Research shows that Asian kids read more books and watch less television and study longer than other groups. Even in low income Asian families, money goes toward test prep instead of $300 sneakers. And the results are obvious at elite schools, not just in New York but nationwide, where even low income Asian students have outperformed middle and upper income students from other groups.

And we see it not only in our elite high schools, but also at our elite colleges. We’re having a debate in America about eliminating standardised tests in order to produce more racial balance, all in the name of social justice. Some claim the tests are racist, but if that’s true, how is it that Asians, a racial minority group, get the highest scores?

The Asian experience also undermines efforts to use past discrimination as a blanket explanation for today’s racial disparities. Black Americans obviously aren’t the only people ever to be discriminated against in the US, though you might not know that listening to some US commentators.

Chinese Americans were lynched. Japanese Americans were placed in internment camps during World War II. Asians in California were forced to attend separate schools, kept out of certain jobs, not allowed to own land in some areas. Yet Asian Americans today outperform white Americans both academically and economically and have for decades.

The story also has been true among other racial and ethnic minority groups around the world; the ethnic Chinese in Southeast Asia, Indians in Uganda, the Lebanese in West Africa, and of course Jews all over the world are just a few examples for racial or ethnic minority group outperforming the majority either economically or academically, or both, despite being discriminated against in the past or even in the present.

None of this is to deny that racism exists or to deny that it can have a negative impact on upward mobility. It does exist and it can have an impact. The question is not whether racism and discrimination exist, but rather how much they’re impacting an underperforming minority group compared to other factors.

The false premise of social justice

Today, the belief in social justice as a moral imperative is all the rage;  its jargon white privilege, systemic racism, unconscious bias has entered the media lexicon. But it is based on a shaky premise, which is that evenness in outcomes is the norm. And where we don’t find it, something fishy must be going on. My larger point is that inequality today between different racial and ethnic groups in the US has less to do with discrimination and far more to do with different cultural attitudes and behaviours and habits.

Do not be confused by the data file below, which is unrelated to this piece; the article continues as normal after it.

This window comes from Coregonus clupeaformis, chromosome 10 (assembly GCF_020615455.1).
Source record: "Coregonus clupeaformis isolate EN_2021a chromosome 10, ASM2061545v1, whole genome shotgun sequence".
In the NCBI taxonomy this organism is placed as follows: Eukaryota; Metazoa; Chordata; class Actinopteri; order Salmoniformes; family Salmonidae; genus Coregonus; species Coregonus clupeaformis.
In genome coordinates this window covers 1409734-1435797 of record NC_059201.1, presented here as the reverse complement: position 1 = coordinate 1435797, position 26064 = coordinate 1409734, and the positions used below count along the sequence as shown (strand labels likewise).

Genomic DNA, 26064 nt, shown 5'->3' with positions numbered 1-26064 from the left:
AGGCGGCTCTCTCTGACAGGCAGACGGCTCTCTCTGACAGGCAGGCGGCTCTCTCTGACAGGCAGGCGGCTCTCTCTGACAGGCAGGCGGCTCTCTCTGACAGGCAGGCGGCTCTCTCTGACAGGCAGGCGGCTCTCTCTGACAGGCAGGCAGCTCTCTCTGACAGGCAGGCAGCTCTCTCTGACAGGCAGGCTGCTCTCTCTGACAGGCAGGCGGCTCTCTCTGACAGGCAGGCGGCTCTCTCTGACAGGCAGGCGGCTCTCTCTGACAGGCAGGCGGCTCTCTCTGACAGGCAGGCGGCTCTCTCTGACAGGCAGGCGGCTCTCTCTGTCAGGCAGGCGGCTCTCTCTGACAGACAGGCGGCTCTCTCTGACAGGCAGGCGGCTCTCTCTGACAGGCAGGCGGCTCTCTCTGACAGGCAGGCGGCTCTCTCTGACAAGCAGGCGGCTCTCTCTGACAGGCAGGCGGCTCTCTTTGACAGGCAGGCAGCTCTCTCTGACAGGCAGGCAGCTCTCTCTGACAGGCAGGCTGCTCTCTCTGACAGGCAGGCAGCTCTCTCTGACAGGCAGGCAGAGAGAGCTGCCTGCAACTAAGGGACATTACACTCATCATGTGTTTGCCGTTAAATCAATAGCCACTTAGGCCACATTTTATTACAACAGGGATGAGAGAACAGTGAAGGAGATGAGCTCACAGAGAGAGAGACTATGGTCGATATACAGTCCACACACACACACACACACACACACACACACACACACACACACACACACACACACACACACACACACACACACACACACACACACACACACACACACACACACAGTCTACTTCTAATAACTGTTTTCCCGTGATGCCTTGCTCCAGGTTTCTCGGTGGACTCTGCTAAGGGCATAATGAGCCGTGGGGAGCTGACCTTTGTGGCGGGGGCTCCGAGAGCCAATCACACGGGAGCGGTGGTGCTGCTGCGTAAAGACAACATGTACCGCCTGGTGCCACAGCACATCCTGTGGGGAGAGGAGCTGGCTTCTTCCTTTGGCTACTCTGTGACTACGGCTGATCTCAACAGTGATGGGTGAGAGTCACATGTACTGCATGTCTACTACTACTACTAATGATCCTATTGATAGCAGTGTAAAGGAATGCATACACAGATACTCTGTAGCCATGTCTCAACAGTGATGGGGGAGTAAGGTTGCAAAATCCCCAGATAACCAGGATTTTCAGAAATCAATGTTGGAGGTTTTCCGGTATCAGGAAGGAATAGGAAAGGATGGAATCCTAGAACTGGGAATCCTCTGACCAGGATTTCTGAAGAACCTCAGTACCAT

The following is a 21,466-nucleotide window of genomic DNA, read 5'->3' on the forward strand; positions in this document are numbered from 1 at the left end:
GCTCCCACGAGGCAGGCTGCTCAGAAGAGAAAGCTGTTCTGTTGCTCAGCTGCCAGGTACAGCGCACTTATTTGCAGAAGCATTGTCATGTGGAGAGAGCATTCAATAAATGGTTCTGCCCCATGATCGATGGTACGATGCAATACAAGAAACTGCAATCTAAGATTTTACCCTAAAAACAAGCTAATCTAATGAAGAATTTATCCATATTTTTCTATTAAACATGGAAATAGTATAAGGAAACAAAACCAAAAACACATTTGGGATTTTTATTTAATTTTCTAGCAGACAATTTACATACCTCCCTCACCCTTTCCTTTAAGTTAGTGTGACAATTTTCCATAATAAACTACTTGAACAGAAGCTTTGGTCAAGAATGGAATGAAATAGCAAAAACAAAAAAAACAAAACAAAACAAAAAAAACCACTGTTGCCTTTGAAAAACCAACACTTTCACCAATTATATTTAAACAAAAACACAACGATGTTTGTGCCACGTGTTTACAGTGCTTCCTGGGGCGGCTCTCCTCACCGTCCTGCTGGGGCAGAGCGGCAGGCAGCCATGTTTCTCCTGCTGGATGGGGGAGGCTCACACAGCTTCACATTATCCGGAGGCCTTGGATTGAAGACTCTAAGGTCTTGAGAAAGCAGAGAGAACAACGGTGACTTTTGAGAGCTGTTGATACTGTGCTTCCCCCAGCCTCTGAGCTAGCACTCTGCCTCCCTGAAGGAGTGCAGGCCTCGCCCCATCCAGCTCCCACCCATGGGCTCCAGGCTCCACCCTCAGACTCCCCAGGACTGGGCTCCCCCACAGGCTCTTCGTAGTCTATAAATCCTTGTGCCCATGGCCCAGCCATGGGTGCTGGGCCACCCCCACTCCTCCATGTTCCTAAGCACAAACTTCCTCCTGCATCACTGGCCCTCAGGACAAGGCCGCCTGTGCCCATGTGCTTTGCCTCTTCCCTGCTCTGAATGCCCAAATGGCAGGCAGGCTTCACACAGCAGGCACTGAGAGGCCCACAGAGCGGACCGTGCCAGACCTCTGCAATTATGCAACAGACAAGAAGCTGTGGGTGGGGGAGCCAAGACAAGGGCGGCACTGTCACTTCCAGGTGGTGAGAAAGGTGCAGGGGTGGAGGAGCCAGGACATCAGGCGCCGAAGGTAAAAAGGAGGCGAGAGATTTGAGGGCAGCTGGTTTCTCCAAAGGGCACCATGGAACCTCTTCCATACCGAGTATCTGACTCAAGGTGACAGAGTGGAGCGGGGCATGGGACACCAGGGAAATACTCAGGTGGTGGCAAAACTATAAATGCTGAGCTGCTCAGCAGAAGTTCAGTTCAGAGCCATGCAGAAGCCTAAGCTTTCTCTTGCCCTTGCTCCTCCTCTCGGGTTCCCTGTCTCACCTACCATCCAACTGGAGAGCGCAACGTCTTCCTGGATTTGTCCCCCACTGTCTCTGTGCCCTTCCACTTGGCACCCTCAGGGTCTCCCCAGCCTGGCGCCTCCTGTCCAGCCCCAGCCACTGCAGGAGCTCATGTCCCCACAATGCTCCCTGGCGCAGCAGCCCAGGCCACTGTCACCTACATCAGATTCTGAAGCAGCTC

In a television interview many years ago, Thomas Sowell was asked why some groups in America do better than others. And I want to read to you his response.

“I would look at it differently. I would say, and especially in the United States I would say, why would you expect different groups to do the same? I say, especially in the United States, because there are very few indigenous Americans. Americans have come here from all over the world. Why would you ever expect the countries that had entirely different histories located in entirely different climates, different geographies, why would you expect these countries to develop exactly the same mix of skills to exactly the same degree, so that their people would arrive on these shores in such a way that they would be represented evenly across the board? Especially since even in countries where most of the population is indigenous, you don’t find it there. Nowhere in the world do you find this evenness that people use as norm,” he said. “And I find it fascinating, that they will hold up as a norm, something that has never been seen on this planet, and regard as an anomaly, something that is seen in country after country, after country.”